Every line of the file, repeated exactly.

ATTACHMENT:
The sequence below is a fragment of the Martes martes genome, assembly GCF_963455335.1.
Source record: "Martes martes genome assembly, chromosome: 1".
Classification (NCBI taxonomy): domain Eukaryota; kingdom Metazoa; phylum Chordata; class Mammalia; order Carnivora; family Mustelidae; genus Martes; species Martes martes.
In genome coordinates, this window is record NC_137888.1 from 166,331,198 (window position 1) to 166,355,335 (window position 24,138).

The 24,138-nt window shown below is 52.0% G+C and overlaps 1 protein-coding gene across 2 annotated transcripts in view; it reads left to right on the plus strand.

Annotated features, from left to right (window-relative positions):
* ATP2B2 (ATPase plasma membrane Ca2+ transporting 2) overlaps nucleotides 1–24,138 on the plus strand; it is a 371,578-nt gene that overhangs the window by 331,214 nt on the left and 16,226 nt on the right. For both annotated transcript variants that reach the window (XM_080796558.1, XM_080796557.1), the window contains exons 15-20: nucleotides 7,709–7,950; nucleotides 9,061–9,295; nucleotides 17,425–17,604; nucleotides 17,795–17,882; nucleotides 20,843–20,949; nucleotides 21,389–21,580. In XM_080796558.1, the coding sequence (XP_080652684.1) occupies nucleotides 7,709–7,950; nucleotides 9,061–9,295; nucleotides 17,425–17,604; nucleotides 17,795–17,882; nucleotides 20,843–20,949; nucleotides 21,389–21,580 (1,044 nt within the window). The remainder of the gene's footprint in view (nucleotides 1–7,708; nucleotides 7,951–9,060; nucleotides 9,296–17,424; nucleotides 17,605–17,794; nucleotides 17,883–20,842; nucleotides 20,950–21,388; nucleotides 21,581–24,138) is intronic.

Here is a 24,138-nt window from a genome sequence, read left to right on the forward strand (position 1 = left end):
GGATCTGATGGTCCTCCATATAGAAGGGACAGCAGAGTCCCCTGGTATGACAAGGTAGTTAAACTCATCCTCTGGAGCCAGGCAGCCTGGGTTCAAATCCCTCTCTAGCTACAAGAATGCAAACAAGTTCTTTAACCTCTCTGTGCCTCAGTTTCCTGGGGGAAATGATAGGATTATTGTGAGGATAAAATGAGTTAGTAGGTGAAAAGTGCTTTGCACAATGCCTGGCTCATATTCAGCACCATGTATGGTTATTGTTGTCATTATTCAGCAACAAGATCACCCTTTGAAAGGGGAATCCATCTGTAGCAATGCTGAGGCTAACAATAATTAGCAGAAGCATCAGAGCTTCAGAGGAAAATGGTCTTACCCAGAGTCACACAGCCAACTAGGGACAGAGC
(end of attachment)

The sequence below is a fragment of the Martes martes genome, assembly GCF_963455335.1.
Source record: "Martes martes genome assembly, chromosome: 1".
Classification (NCBI taxonomy): domain Eukaryota; kingdom Metazoa; phylum Chordata; class Mammalia; order Carnivora; family Mustelidae; genus Martes; species Martes martes.
In genome coordinates, this window is record NC_137888.1 from 166,331,198 (window position 1) to 166,355,335 (window position 24,138).

The 24,138-nt window shown below is 52.0% G+C and overlaps 1 protein-coding gene across 2 annotated transcripts in view; it reads left to right on the plus strand.

Annotated features, from left to right (window-relative positions):
* ATP2B2 (ATPase plasma membrane Ca2+ transporting 2) overlaps nucleotides 1–24,138 on the plus strand; it is a 371,578-nt gene that overhangs the window by 331,214 nt on the left and 16,226 nt on the right. For both annotated transcript variants that reach the window (XM_080796558.1, XM_080796557.1), the window contains exons 15-20: nucleotides 7,709–7,950; nucleotides 9,061–9,295; nucleotides 17,425–17,604; nucleotides 17,795–17,882; nucleotides 20,843–20,949; nucleotides 21,389–21,580. In XM_080796558.1, the coding sequence (XP_080652684.1) occupies nucleotides 7,709–7,950; nucleotides 9,061–9,295; nucleotides 17,425–17,604; nucleotides 17,795–17,882; nucleotides 20,843–20,949; nucleotides 21,389–21,580 (1,044 nt within the window). The remainder of the gene's footprint in view (nucleotides 1–7,708; nucleotides 7,951–9,060; nucleotides 9,296–17,424; nucleotides 17,605–17,794; nucleotides 17,883–20,842; nucleotides 20,950–21,388; nucleotides 21,581–24,138) is intronic.

Here is a 24,138-nt window from a genome sequence, read left to right on the forward strand (position 1 = left end):
GGATCTGATGGTCCTCCATATAGAAGGGACAGCAGAGTCCCCTGGTATGACAAGGTAGTTAAACTCATCCTCTGGAGCCAGGCAGCCTGGGTTCAAATCCCTCTCTAGCTACAAGAATGCAAACAAGTTCTTTAACCTCTCTGTGCCTCAGTTTCCTGGGGGAAATGATAGGATTATTGTGAGGATAAAATGAGTTAGTAGGTGAAAAGTGCTTTGCACAATGCCTGGCTCATATTCAGCACCATGTATGGTTATTGTTGTCATTATTCAGCAACAAGATCACCCTTTGAAAGGGGAATCCATCTGTAGCAATGCTGAGGCTAACAATAATTAGCAGAAGCATCAGAGCTTCAGAGGAAAATGGTCTTACCCAGAGTCACACAGCCAACTAGGGACAGAGC